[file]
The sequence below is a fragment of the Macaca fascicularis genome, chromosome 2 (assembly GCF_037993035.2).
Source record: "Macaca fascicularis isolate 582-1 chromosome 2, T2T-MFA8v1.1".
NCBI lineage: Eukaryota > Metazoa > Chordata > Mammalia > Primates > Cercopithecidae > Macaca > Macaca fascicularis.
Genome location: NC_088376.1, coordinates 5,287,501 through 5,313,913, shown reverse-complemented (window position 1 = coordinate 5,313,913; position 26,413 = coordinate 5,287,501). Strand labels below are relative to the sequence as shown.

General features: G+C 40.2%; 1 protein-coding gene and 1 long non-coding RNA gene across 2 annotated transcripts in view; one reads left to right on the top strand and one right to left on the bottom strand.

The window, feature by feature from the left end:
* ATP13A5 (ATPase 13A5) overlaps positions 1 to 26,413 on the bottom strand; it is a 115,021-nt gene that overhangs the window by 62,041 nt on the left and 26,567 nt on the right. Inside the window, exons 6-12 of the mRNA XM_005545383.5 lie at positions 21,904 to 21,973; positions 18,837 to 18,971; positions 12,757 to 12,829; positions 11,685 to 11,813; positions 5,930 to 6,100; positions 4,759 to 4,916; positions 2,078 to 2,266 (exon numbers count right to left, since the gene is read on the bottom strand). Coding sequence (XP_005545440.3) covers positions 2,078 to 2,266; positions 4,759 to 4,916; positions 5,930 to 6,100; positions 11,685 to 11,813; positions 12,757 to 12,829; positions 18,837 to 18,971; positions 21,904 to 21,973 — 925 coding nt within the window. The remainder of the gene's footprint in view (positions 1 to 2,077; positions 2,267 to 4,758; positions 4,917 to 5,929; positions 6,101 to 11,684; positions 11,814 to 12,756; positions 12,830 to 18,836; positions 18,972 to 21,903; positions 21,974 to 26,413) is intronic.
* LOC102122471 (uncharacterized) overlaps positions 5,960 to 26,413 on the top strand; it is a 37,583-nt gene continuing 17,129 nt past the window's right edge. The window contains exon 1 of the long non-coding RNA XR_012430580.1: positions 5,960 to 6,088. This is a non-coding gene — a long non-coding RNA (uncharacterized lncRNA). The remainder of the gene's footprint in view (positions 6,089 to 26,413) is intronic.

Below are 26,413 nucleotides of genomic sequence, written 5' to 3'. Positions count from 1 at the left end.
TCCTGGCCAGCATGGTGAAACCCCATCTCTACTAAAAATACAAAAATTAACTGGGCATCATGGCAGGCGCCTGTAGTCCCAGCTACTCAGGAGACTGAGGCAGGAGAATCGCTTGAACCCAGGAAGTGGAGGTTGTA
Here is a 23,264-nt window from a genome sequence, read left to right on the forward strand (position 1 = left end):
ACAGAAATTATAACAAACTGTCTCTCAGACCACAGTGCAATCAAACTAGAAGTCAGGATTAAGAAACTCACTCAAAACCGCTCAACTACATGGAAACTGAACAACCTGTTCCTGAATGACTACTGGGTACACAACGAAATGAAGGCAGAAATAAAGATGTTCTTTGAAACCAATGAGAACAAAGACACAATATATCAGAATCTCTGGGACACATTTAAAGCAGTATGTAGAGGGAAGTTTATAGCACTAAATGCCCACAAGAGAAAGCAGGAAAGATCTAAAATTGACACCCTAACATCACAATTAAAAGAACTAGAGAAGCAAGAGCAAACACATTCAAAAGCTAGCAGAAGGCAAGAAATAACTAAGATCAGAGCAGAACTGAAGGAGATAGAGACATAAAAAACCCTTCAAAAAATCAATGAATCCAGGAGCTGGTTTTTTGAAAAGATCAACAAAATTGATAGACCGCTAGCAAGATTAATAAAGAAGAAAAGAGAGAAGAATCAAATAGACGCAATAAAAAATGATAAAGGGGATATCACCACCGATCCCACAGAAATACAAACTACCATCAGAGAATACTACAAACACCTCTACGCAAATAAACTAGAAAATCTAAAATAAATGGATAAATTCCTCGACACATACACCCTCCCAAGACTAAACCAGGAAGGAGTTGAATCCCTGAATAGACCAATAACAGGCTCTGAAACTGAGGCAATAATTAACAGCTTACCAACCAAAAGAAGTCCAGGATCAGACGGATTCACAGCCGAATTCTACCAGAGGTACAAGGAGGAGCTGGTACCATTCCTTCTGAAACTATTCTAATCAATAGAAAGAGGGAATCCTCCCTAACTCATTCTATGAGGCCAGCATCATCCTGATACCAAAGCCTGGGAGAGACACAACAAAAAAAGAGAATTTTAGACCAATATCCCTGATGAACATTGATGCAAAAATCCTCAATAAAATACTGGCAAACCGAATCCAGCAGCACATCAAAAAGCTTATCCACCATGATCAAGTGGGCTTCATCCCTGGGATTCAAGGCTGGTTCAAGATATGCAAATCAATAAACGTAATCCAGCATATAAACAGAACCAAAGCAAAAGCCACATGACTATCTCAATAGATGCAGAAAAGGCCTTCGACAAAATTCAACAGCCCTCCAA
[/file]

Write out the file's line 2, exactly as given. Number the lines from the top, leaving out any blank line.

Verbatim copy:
Source record: "Macaca fascicularis isolate 582-1 chromosome 2, T2T-MFA8v1.1".